Thursday, September 29, 2011

Students, Including Pianist with International Awards, to Perform for Museum’s September 29 Lunchtime Concert

Here's the release for the concert at the museum today. In case you read it somewhere else, Alina Sarkisyan from Columbus State was going to perform today, and I suspect will be here in the near future. Instead, CSU pianist Tzu-yi Chen will play about half of the concert. Others will be the AU Chamber Choir and AU student pianist Julia Tucker. See you there.

AUBURN, Ala. – On Thursday, September 29, the weekly classical music series at The Jule Collins Smith Museum of Fine Art will feature, among others, a student pianist with an international reputation. The Columbus State University student will share the program with an Auburn University pianist and the AU Chamber Choir. During the free, informal concert from 12-1 p.m., listeners can join a seated audience, have lunch at the Museum Café and visit the museum’s fine art exhibitions.

The Columbus State performer is Tzu-yi Chen. The Auburn pianist is Julia Tucker. Sponsoring this student recital are Charles and Melanie Wright.

Pianist Tzu-yi Chen studied piano in Germany and Paris before coming to Columbus State University. She has performed recitals throughout Taiwan and has appeared in radio and television broadcasts in Hong Kong and Germany.

Chen has performed with major orchestras such as the Saint Petersburg Symphony Orchestra and has won awards in several international and national piano competitions. Among those are first prize at the National Taiwan Symphony Orchestra Piano Competition in 2007 and first prize at the International Piano Competition of Mauro Paolo Monopoli in Italy in 2001.

Chen is currently working on her Artist Diploma at Columbus State University where she studies with Alexander.

The Auburn University Chamber Choir was established in fall 2008 as the school’s premiere choral ensemble. Under the direction of William Powell, the group has represented the university at New York's Carnegie Hall, in northern Italy, and as an invited ensemble for the prestigious Alabama Music Educators Conference.

The 40-plus member group consists of students from throughout the university who represent a variety of majors and disciplines. They perform advanced choral literature including Renaissance madrigals, multi-movement masterworks, spirituals, jazz, and works by current composers.

Pianist Julia Tucker is an Auburn native and a junior majoring in economics and piano performance under the study of Dr. Jeremy Samolesky. She is assistant organist and scholarship singer at St. Dunstan's Episcopal Church in Auburn and choir accompanist at Trinity Lutheran Church. She also sings renaissance polyphony.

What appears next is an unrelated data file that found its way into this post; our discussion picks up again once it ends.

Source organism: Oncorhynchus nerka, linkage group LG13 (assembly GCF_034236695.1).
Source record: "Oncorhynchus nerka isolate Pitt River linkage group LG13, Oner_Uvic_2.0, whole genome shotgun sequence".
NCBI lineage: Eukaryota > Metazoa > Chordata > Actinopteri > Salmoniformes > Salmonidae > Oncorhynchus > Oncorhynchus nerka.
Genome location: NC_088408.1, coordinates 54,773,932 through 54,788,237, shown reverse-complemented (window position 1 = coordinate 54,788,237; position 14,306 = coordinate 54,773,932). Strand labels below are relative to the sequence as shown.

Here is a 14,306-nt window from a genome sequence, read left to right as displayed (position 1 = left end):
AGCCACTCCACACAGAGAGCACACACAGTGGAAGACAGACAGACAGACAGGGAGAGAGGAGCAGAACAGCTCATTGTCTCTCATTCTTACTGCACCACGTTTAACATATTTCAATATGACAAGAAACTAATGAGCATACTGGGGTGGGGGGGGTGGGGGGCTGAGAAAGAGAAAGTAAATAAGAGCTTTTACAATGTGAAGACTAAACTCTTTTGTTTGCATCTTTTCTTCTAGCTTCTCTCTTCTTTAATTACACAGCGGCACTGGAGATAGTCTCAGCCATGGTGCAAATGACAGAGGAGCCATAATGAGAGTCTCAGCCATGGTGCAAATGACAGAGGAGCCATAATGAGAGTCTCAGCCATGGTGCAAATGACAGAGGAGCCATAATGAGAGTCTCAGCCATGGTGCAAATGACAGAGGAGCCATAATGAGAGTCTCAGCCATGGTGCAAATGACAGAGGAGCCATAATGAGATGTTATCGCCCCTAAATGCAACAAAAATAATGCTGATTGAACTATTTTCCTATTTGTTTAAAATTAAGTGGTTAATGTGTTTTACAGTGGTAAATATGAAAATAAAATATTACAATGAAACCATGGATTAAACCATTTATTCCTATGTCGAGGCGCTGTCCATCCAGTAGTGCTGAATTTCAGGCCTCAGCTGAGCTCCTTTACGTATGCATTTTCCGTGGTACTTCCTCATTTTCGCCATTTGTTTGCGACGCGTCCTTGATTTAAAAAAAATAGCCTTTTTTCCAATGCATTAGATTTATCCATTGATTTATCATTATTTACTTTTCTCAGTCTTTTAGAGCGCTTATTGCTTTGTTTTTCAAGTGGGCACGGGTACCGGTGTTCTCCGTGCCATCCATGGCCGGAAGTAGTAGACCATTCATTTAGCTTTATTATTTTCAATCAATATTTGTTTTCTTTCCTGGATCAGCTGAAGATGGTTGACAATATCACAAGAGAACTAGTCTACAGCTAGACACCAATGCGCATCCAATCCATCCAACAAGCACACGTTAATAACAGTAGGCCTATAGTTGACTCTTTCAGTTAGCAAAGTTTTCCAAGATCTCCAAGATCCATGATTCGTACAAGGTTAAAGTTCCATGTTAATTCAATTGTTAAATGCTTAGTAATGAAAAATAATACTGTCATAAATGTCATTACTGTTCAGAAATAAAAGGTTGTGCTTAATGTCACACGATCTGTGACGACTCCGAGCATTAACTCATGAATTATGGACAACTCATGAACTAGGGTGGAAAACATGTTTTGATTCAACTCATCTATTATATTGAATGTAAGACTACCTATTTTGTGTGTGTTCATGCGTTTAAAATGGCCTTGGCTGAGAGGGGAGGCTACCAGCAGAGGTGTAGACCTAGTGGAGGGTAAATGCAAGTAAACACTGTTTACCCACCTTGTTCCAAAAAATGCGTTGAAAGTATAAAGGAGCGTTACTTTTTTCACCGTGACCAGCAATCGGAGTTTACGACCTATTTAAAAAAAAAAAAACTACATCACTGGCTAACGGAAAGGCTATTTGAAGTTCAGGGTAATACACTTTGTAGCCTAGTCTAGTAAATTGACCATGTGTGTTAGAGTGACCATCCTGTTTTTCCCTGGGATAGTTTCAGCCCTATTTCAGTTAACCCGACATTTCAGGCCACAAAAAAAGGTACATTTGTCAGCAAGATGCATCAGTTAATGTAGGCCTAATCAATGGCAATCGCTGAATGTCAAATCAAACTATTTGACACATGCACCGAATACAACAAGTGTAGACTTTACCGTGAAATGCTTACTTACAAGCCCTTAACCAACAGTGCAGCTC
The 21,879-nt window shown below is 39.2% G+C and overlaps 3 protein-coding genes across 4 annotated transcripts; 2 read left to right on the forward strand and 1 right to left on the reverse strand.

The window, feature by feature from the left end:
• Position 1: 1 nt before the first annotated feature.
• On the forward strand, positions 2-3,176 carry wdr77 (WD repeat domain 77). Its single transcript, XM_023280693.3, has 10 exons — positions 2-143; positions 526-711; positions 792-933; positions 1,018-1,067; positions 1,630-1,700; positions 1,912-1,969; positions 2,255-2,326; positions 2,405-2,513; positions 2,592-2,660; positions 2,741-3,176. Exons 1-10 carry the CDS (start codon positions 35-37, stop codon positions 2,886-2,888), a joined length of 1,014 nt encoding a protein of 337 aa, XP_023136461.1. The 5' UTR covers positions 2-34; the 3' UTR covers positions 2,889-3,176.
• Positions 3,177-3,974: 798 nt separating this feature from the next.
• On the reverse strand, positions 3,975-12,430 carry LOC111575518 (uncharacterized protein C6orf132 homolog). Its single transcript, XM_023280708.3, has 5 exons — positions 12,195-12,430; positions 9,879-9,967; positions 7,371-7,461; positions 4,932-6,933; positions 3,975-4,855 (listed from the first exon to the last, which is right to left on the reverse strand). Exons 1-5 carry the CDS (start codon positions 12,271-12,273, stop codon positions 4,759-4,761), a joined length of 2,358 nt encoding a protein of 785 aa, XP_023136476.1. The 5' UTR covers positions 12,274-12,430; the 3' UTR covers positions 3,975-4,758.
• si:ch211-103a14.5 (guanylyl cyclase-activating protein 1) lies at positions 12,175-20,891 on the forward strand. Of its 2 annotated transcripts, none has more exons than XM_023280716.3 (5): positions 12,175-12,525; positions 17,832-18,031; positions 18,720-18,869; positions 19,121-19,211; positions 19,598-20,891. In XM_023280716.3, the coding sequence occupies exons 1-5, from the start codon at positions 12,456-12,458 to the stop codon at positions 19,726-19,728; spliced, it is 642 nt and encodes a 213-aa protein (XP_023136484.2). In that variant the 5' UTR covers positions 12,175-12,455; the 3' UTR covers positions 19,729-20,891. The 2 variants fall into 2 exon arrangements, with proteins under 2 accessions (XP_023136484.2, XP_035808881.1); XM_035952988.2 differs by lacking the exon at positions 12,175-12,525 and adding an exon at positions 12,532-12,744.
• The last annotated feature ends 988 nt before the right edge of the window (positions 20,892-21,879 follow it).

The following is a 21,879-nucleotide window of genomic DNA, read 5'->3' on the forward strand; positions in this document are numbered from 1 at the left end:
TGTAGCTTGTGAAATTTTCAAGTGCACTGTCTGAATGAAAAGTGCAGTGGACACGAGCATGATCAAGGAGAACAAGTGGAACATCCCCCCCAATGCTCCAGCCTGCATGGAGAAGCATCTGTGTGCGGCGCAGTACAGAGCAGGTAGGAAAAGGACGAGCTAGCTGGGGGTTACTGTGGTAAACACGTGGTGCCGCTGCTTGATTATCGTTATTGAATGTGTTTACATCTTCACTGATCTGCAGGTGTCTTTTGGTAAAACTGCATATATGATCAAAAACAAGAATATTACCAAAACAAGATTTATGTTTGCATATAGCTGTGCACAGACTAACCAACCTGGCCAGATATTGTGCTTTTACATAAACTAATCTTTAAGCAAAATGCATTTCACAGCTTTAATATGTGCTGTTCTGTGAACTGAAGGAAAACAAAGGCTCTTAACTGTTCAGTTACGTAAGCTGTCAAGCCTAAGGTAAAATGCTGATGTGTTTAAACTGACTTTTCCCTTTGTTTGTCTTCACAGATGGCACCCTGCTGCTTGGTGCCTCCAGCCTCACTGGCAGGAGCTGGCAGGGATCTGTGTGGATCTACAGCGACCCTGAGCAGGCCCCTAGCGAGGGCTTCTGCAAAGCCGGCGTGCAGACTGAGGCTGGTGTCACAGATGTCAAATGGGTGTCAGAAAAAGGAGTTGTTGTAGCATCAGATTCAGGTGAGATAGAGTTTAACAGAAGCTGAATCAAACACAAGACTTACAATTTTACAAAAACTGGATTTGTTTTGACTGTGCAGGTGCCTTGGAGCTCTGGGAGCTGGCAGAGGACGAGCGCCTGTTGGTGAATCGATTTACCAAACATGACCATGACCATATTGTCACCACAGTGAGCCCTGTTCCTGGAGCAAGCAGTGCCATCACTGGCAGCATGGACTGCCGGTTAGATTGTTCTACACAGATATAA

Called “A Little Lunch Music,” the series started its fall season on September 1 with a solo recital by Dr. Josh Pifer, new piano lecturer with Auburn’s music department. Last week, international concert saxophonist James Houlik performed.

Series coordinator Patrick McCurry says that the combination of fine art, gourmet food and classical music creates a unique atmosphere. “One of our sponsors said it was like stepping into another world of high art and culture,” said McCurry. The music and the fine art are free to experience and lunch is priced reasonably.

Since beginning in 2007, the series has grown in popularity. Performers vary. Soloists and small groups are featured. But even large ensembles like the AU chamber winds, roughly a 30-piece band, have played. Students perform, as do local, regional and even international musicians.

Donors give any amount to support the series, but can also sponsor a single performance. McCurry says that people can give $100 for the Student Recital level and up to $1,000 to sponsor a season’s Key Performance. Other sponsorship levels are Local Color, $250; Woodfield Trio, $500; and Chamber Group, $750. Those interested should call Brett Evans, the museum’s Director of Development, at 334-844-7945.

The Café is open Tuesday through Friday from 11 a.m. to 2 p.m. Its menu changes weekly and consists of light, freshly prepared salads, Italian Panini sandwiches and seasonal soups and entrees. Menu prices at the Museum Café range from $5 to $9.

Currently, fine art exhibits at the museum include Chinese ceramics from the Silk Road, the ancient trading route that linked East Asia with Southwest Asia and Europe. Also featured is Alabama pottery from the mid-19th and early 20th centuries. Other exhibits include Haitian art from the late 20th century, prints from John James Audubon, and Beleek porcelain pieces from Northern Ireland.

For more information about “A Little Lunch Music,” contact Patrick McCurry at patrick@luncharm.net or go online to bit.ly/lunchmusic for a detailed schedule. For more about the Café or the museum’s fine art exhibitions, contact Colleen Bourdeau at cbourdeau@auburn.edu, visit the museum online at jcsm.auburn.edu or call 844-1484.

Monday, September 26, 2011

Last Pictures and Schedule Archive of Spring 2011 Lunch Music

PIanist Framed Inflamed
Mary Slaton at the piano. Click to view a Flickr slideshow of all my pictures from the spring 2010 lunch music series.
I've recently posted to my Flickr account the shots from the last two performances of the spring 2011 lunch music series. They include a few of pianist Mary Slaton from May 19 and a few of me, Dr. Mary Olson and Dr. Douglas Leonard from a recorder concert on May 12. That was a fun one. I picked up the tenor recorder and got to play with, as far as I know, the two only professional recorder players in the area. Anyone know of others? I think Mary Chapman moved away, but if she's still around, she plays.